Once again we woke that morning to the sound of our pal Paco - apparently on the hunt for his girlfriend (another nearby pet parrot). Desanuno (breakfast) in the hotel was delightful as ever and once we were stuffed we headed out to spend a few hours wandering the older part of Panajachel before our private shuttle to our next stop over in Chichicastenango.
Old Panajachel was a little different from the main drag, there weren't many wandering ladies selling their handmade textiles, there weren't local children trying to sell you wooden flutes and key chains. Instead there were a few old dilapidated buildings scattered about without signage, so their purpose still remains a mystery. A large church, St. Francis of Asisi, stood in the centre of Old Panajachel, where they seemed to be setting up for some sort of an event.
We wandered the town until it was time to meet our shuttle in the early afternoon. This was definitely the nicest shuttle we'd been in thus far. The driver, a good friend of Jose, was headed in our direction with his family that day, and offered to take us along with him, his wife and daughter. They were all very friendly and pleasant and all spoke English (of various proficiency)! The trip to Chichicastenango consisted of some friendly discussions about Guatemala and what we had seen, along with a couple of naps along the way. For once, we arrived at our destination during daylight!
Chichicastenango is a major destination when visiting this part of Guatemala. Many tour groups are taken to "Chichi" on either Thursdays or Sundays, which are the only days during the week that the market is open. We planned to go to the Sunday market, as it is the larger if the two, and the area churches conduct a Sunday service - something we were very curious about. I was interested to arrive early to be able to watch the market set up and shop around when its not ridiculously busy, as well as being able to witness some of the religious services and ceremonies taking place Sunday morning. Most of the shuttle/tour groups only stay for a couple of hours mid-day and that would just not be sufficient for all that we wanted to experience.
The hotel itself was definitely a budget hotel and a bit run down. To be honest, I was kind of relieved we were only staying one night. The hotel was small, for the most part clean, had warm-hot water and was basically across the street from the market - which made it all worth it. The entire hotel consisted of a small parking lot, a small check-in /restaurant and probably about 15 rooms in the two story building.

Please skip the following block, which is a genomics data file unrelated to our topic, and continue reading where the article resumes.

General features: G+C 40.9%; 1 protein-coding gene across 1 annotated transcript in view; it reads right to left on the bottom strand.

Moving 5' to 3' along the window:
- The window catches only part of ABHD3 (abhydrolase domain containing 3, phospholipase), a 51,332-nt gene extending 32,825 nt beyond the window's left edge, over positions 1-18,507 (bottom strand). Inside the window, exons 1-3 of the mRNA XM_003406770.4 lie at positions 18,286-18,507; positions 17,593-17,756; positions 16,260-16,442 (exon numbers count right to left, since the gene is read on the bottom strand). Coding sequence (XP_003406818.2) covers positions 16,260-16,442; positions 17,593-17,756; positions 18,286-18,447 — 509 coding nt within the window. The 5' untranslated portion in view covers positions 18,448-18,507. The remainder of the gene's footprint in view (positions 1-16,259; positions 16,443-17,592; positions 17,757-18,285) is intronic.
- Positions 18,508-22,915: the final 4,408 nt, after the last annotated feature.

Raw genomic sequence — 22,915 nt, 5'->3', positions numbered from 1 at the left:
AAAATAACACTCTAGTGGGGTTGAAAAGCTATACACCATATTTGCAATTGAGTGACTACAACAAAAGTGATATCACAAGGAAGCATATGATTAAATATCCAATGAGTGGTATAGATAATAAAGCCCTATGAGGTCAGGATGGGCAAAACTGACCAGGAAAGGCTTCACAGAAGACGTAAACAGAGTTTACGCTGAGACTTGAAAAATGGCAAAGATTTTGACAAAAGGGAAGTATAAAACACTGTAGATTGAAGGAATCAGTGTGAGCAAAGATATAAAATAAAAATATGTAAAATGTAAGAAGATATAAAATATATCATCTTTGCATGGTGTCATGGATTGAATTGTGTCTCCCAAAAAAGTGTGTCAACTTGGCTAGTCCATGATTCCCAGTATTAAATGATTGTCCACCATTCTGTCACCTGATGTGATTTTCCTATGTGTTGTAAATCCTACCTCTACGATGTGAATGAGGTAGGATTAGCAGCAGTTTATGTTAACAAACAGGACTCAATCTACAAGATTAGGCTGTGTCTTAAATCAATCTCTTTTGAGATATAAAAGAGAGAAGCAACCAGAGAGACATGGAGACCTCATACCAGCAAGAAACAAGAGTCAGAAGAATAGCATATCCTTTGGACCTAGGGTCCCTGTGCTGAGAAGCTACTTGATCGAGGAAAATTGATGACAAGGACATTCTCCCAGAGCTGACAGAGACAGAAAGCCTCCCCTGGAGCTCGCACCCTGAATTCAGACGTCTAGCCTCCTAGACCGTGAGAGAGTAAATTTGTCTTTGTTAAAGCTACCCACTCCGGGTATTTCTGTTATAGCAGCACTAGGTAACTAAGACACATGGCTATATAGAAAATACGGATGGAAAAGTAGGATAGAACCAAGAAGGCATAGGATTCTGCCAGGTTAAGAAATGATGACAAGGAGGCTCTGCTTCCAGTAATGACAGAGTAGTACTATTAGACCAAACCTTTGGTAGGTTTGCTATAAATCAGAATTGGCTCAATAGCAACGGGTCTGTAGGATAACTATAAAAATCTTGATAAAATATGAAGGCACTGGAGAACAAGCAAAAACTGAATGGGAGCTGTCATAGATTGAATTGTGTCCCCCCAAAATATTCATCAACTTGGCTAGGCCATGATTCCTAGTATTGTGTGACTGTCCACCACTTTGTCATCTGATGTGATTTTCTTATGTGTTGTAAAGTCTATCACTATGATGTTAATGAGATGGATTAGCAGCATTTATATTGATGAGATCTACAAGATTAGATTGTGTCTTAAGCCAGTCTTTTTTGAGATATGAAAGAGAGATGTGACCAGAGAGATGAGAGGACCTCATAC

After a bit of confusion because of a Spanish/English language barrier we got the keys to our second level room. The room was a fair size with two beds, a desk and an old CRT TV. The room was a bit chilly (for me) and the washroom a bit scary as I found a few fairly large bugs in there among the flickering lights and dripping faucets. I made a mental note to always carry the flashlight when going to the washroom, just in case!
Once settled into our room, we decided to go look around town for a bit. I suppose the locals were not used to seeing tourists in town other than with tour groups or on market day because we were getting a lot of attention! Much of the town was preparing for the following days events, the designated marketplace already had vendors unloading boxes, baskets and bundles wrapped up in cloth. We passed by many of the vendors and once we were spotted, they would quickly approach us with whatever goods that had unpacked - they were always prepared to make a sale. During our exploration we stopped for a brief moment at the base of the stairs of Santo Tomas Church to admire the building when suddenly a short Mayan woman approached us with a giant golden smile trying to convince us to buy a tour of the surrounding area with her basic English. She was certain to point out that she was a legitimate tour guide as she was dressed in the official registered INGUAT tour guide vest. Steve, being a tour guide himself seemed to instantly want to take her tour. I was a little hesitant, most of the time I prefer to explore on my own. I enjoy spending as much time in one location as I want without feeling like I need to rush, but the moment she mentioned Pascual Abaj I was in. Pascual Abaj is a ancient Mayan altar which is still in use, it would be nice to have some information on the site - as I can only assume there wasn't going to be any information plaques and definitely not in English.